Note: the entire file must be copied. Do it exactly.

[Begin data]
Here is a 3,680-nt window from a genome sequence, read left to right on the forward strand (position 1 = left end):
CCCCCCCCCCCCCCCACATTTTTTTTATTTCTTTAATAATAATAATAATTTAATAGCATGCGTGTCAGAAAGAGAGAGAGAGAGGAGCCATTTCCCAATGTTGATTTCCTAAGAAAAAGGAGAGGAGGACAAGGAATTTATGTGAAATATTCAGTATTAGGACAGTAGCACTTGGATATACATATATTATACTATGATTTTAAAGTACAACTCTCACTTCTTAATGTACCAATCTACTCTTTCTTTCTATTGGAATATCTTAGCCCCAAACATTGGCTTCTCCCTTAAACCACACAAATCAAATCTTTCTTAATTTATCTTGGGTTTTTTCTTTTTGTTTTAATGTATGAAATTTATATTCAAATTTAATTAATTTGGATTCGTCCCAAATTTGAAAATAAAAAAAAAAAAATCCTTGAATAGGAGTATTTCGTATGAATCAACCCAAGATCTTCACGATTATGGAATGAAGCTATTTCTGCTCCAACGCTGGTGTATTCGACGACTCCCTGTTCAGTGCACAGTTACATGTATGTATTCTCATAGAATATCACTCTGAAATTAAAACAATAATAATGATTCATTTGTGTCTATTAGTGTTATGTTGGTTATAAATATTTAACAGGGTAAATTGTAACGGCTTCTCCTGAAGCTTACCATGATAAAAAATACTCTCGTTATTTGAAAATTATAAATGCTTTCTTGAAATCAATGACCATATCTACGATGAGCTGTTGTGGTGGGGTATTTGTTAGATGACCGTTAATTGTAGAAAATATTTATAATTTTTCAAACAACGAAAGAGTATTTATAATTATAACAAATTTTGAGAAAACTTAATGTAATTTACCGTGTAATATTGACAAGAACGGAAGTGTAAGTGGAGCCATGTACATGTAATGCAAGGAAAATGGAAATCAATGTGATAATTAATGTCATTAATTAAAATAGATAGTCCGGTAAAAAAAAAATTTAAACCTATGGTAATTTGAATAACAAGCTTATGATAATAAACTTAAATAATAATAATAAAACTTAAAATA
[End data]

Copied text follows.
Here is a 3,680-nt window from a genome sequence, read left to right on the forward strand (position 1 = left end):
CCCCCCCCCCCCCCCACATTTTTTTTATTTCTTTAATAATAATAATAATTTAATAGCATGCGTGTCAGAAAGAGAGAGAGAGAGGAGCCATTTCCCAATGTTGATTTCCTAAGAAAAAGGAGAGGAGGACAAGGAATTTATGTGAAATATTCAGTATTAGGACAGTAGCACTTGGATATACATATATTATACTATGATTTTAAAGTACAACTCTCACTTCTTAATGTACCAATCTACTCTTTCTTTCTATTGGAATATCTTAGCCCCAAACATTGGCTTCTCCCTTAAACCACACAAATCAAATCTTTCTTAATTTATCTTGGGTTTTTTCTTTTTGTTTTAATGTATGAAATTTATATTCAAATTTAATTAATTTGGATTCGTCCCAAATTTGAAAATAAAAAAAAAAAAATCCTTGAATAGGAGTATTTCGTATGAATCAACCCAAGATCTTCACGATTATGGAATGAAGCTATTTCTGCTCCAACGCTGGTGTATTCGACGACTCCCTGTTCAGTGCACAGTTACATGTATGTATTCTCATAGAATATCACTCTGAAATTAAAACAATAATAATGATTCATTTGTGTCTATTAGTGTTATGTTGGTTATAAATATTTAACAGGGTAAATTGTAACGGCTTCTCCTGAAGCTTACCATGATAAAAAATACTCTCGTTATTTGAAAATTATAAATGCTTTCTTGAAATCAATGACCATATCTACGATGAGCTGTTGTGGTGGGGTATTTGTTAGATGACCGTTAATTGTAGAAAATATTTATAATTTTTCAAACAACGAAAGAGTATTTATAATTATAACAAATTTTGAGAAAACTTAATGTAATTTACCGTGTAATATTGACAAGAACGGAAGTGTAAGTGGAGCCATGTACATGTAATGCAAGGAAAATGGAAATCAATGTGATAATTAATGTCATTAATTAAAATAGATAGTCCGGTAAAAAAAAAATTTAAACCTATGGTAATTTGAATAACAAGCTTATGATAATAAACTTAAATAATAATAATAAAACTTAAAATA